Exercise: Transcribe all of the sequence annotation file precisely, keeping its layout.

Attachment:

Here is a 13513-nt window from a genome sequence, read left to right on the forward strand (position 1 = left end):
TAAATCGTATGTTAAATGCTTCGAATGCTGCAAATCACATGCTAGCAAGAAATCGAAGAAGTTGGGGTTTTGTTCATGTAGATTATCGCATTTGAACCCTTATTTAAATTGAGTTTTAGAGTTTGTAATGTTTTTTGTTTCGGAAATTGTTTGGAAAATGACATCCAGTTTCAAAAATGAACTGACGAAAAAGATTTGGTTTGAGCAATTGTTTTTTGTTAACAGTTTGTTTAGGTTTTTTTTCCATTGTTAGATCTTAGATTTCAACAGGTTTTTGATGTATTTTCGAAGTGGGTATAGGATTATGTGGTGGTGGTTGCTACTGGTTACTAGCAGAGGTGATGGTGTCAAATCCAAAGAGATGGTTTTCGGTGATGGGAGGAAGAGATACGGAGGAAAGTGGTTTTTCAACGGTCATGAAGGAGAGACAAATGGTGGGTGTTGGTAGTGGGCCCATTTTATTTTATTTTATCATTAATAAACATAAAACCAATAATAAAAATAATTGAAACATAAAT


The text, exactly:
Here is a 13513-nt window from a genome sequence, read left to right on the forward strand (position 1 = left end):
TAAATCGTATGTTAAATGCTTCGAATGCTGCAAATCACATGCTAGCAAGAAATCGAAGAAGTTGGGGTTTTGTTCATGTAGATTATCGCATTTGAACCCTTATTTAAATTGAGTTTTAGAGTTTGTAATGTTTTTTGTTTCGGAAATTGTTTGGAAAATGACATCCAGTTTCAAAAATGAACTGACGAAAAAGATTTGGTTTGAGCAATTGTTTTTTGTTAACAGTTTGTTTAGGTTTTTTTTCCATTGTTAGATCTTAGATTTCAACAGGTTTTTGATGTATTTTCGAAGTGGGTATAGGATTATGTGGTGGTGGTTGCTACTGGTTACTAGCAGAGGTGATGGTGTCAAATCCAAAGAGATGGTTTTCGGTGATGGGAGGAAGAGATACGGAGGAAAGTGGTTTTTCAACGGTCATGAAGGAGAGACAAATGGTGGGTGTTGGTAGTGGGCCCATTTTATTTTATTTTATCATTAATAAACATAAAACCAATAATAAAAATAATTGAAACATAAAT